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Deficit in trade, borrowing narrows for US

WASHINGTON — The US current account trade deficit narrowed in the July-September quarter to the smallest level since late 2010, but the improvement may not last.

The deficit fell to $107.5 billion in the third quarter, down 9 percent from the second quarter imbalance of $118.1 billion, the Commerce Department reported Tuesday. It was the lowest trade gap since the final three months of 2010.

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The current account is the broadest measure of trade. It tracks the sale of merchandise and services between nations as well as investment flows. Economists watch the current account as a sign of how much the United States needs to borrow from foreigners.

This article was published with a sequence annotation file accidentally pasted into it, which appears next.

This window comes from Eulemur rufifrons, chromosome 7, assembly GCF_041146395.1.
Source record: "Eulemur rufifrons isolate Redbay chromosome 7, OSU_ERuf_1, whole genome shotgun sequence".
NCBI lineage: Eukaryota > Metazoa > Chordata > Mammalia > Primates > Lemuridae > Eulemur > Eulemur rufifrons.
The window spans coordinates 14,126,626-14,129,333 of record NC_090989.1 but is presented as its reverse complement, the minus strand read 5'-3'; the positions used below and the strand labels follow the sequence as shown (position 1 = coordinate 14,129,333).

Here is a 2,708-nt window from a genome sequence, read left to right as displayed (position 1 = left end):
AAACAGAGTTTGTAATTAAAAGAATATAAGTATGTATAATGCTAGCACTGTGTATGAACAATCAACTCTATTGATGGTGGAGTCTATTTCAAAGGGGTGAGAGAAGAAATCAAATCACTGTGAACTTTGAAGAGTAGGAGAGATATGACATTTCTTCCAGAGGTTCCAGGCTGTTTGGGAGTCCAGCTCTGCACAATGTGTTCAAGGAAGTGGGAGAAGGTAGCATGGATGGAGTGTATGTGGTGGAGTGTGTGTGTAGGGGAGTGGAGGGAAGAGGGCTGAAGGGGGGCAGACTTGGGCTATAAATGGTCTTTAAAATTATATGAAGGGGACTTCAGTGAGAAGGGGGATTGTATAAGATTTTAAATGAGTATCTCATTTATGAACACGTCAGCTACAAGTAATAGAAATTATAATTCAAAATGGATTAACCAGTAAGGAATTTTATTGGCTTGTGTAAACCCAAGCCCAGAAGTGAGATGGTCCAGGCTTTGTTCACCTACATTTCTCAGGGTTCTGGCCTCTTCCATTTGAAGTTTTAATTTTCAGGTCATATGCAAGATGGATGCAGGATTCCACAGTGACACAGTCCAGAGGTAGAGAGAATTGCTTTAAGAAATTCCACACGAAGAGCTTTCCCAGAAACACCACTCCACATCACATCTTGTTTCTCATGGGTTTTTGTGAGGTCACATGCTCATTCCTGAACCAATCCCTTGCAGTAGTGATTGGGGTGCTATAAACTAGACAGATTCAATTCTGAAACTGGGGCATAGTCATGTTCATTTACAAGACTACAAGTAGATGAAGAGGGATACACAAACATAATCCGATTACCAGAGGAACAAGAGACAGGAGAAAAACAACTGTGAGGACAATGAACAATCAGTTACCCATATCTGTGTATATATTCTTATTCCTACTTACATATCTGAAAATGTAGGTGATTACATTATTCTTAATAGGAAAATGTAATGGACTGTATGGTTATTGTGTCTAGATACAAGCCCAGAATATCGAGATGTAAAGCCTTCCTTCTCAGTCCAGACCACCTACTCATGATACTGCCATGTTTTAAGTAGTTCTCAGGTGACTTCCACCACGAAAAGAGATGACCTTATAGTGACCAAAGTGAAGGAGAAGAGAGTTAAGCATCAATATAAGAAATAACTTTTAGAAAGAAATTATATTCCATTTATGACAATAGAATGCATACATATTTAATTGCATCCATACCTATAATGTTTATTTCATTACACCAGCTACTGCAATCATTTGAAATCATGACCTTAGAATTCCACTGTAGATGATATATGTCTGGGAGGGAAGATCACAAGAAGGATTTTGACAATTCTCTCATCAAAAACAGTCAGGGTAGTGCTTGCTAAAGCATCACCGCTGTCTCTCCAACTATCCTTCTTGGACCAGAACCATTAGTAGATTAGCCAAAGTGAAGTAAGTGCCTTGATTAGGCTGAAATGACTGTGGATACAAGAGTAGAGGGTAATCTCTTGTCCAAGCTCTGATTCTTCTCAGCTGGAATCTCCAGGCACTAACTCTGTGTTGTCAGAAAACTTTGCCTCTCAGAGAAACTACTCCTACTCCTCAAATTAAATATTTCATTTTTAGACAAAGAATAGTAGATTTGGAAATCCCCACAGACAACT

Many economists predict the deficit will widen in coming quarters, in part because a global slowdown is dampening demand for American exports.

A debt crisis has pushed much of Europe into recession. The region accounts for about one-fifth of US export sales. And other major export markets, including China, India, and Brazil, have experienced slower growth.

The current account deficit hit a high of $800.6 billion in 2006. It then shrank after a deep recession reduced US demand for foreign goods by a greater amount than US export sales diminished. The trade gap widened again after the recession ended in June 2009.

The improvement in the current account in the third quarter reflected a decline in the deficit on goods and a small increase in the surplus on services, led by a gain in foreign earnings made by US companies providing financial services, insurance and professional services. The surplus on investment earnings narrowed to $50.8 billion, down from $52.1 billion in the second quarter.

The narrowing of the deficit in the third quarter left it at a level equivalent to 2.7 percent of the total economy, down from 3 percent in the second quarter. The third quarter deficit represented the smallest percentage of the economy since the spring of 2009 .

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